The stimulus for the writing of Life Together was the closing of the preacher’s seminary at Finkenwalde. The treatise contains Dietrich Bonhoeffer’s thoughts about the nature of Christian community based on the common life that he and his seminarians experienced at the seminary and in the “Brother’s House” there. Bonhoeffer completed the writing of Life Together in 1938.
Prayerbook of the Bible is a classic of Christian spirituality. In this theological interpretation of the Psalms, Bonhoeffer describes the moods of an individual’s relationship with God and also the turns of love and heartbreak, of joy and sorrow, that are themselves the Christian community’s path to God.
In the Logos edition, Life Together is enhanced by amazing functionality. Scripture citations link directly to English translations, and important terms link to dictionaries, encyclopedias, and a wealth of other resources in your digital library. Perform powerful searches to find exactly what you’re looking for. Take the discussion with you using tablet and mobile apps. With Logos Bible Software, the most efficient and comprehensive research tools are in one place, so you get the most out of your study.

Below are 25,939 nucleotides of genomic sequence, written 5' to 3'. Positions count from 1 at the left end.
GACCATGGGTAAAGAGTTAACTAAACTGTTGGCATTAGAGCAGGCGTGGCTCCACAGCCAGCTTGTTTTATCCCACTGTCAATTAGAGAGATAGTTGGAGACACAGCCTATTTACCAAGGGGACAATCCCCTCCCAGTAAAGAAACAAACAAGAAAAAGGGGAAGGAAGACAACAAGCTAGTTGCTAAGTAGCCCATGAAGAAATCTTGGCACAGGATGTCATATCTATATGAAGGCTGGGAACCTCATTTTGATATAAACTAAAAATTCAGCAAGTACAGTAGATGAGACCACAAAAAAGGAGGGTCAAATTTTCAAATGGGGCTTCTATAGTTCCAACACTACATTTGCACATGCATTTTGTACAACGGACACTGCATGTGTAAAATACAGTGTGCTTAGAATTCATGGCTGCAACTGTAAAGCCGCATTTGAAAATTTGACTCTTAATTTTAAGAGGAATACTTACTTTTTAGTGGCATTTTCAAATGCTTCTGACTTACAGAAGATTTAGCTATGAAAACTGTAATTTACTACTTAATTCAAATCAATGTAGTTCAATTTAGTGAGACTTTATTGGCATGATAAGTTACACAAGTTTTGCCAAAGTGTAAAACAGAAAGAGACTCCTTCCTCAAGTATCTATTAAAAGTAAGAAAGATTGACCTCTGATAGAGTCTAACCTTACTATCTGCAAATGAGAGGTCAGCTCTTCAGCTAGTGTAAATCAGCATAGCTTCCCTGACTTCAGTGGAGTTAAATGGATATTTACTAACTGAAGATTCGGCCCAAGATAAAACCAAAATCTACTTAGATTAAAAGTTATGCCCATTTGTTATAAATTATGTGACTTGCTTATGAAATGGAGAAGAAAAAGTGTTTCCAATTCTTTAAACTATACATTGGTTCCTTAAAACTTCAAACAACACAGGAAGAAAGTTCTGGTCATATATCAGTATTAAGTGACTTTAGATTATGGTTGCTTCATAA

Dietrich Bonhoeffer (1906–1945) a German theologian, pastor, and ecumenist, was a professor in Berlin, an uncompromising teacher in the Confessing Church, and a consistent opponent of National Socialism. Executed by Hitler at the end of World War II, his influence continues today as one of the most important theologians of the twentieth century.
“Christian community is not an ideal we have to realize, but rather a reality created by God in Christ in which we may participate.” (Page 38)
“Self-centered love loves the other for the sake of itself; spiritual love loves the other for the sake of Christ.” (Page 42)
“The physical presence of other Christians is a source of incomparable joy and strength to the believer.” (Page 29)
“The first service one owes to others in the community involves listening to them.” (Page 98)
“Third, the prayer of the Psalms teaches us to pray as a community.” (Page 57)
Mark Keith Hillis